The Jesus of the Gospels bears a striking resemblance to other ancient heroes and the figureheads of pagan savior cults

One saviour is likely to look pretty like another; salvation is not really the kind of activity that allows for much “originality”. A three-headed man would be “original” - but he would look rather unlike a man.

The objection is so impressed by externals that it overlooks inner significance: Jesus was neither the first nor the last Jew to be crucified, & He was certainly not the first “saviour” in Jewish history - as even a slight acquaintance with the Book of Judges (for example) will show. The NT message about Him does not claim such things, & the Church does not - for NT & Church both emphasise other things about Him as being far more important - so there is no objection to answer. If He had not had fore-runners, to indicate at least approximately what kind of thing salvation might be, He would not have been recognisable as a, the, Saviour.

Which “ancient heroes and the figureheads of pagan savior cults” are meant ? This remark is so vague, that a great many figures might be meant, or not meant.

If these objectors would deign to read the NT before talking in this ill-informed & illogical way about its central Figure, we might get somewhere.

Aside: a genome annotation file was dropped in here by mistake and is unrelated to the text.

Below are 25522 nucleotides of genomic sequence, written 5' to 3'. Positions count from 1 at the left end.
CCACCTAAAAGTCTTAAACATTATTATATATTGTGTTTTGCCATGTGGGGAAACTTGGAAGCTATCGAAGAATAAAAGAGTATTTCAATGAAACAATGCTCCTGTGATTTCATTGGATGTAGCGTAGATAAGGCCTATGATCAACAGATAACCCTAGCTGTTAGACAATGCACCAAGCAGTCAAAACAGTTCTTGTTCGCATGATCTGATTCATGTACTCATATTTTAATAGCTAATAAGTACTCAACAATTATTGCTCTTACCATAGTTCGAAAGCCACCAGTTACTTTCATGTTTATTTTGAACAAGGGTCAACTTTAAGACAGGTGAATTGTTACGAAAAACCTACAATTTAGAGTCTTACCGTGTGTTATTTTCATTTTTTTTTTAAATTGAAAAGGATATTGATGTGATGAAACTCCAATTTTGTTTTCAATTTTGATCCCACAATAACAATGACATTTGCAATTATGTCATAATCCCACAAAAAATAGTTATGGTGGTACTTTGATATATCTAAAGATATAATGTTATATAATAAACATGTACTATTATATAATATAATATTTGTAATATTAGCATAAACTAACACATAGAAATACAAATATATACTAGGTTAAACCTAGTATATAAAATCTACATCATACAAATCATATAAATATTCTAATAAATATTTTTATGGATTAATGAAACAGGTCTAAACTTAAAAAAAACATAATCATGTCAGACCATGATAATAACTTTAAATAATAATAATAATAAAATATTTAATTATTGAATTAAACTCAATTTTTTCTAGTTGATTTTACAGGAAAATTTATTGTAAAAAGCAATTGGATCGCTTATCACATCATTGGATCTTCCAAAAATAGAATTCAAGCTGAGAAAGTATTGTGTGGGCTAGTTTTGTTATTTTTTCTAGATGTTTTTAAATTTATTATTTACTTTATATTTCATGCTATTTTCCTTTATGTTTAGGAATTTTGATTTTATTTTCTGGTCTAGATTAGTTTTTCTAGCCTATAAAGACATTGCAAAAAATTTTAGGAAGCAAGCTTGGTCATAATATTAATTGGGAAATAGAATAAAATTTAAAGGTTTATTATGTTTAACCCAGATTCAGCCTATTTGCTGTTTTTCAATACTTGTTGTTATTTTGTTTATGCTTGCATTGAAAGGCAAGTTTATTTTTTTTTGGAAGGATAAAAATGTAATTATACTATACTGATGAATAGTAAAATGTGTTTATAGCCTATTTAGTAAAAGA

Contemporary Christians are largely ignorant of the origins of their religion

No doubt - but what (if anything) does that prove ? Contemporary members of all sorts of groups - pigeon-fanciers, philosophers of science, apologists for secularism - are probably not as well-informed on every detail of their group as they might be. Christianity is a religion - not a course in Ancient History (fascinating as that is). One is a Christian, not because one has an encyclopaedic knowledge of Second Temple Judaism, but because one has faith in God through Jesus Christ. Those who discount God are not in a position to know this faith from within - they have only themselves to blame, if they reject the one thing that could correct their ignorance; their ignorance is self-inflicted.

Fundamentalism is as strong today as it ever has been, with an alarming 44% of Americans believing Jesus will return to earth in their lifetimes

If the term were defined, it would be possible to have something resembling an intelligent discussion about it: does Fundamentalism in this context mean:

[LIST]
*]the movement in US Protestantism which is associated with the publication of “The Fundamentals” shortly before WW1
*]- or: the sort of Christianity which is at home with belief in the existence of an Almighty, Transcendent, Infinite, Gracious, Tri-Une Creator God ?
*]- or: something else ?[/LIST]

And God simply isn’t there

It would be interesting to know why atheists expect Christians to be impressed by anything as illogical as that sentence fragment - failure to “find” God, is not proof there is no God to find. If we cannot infer that X causes Y, even though the relation between X & Y has so far been such that, when X occurs Y also does, the failure of atheists to find God so far cannot be treated as proof that there is no God. Men who wear dark glasses cannot reasonably complain of not being able to see the sunlight.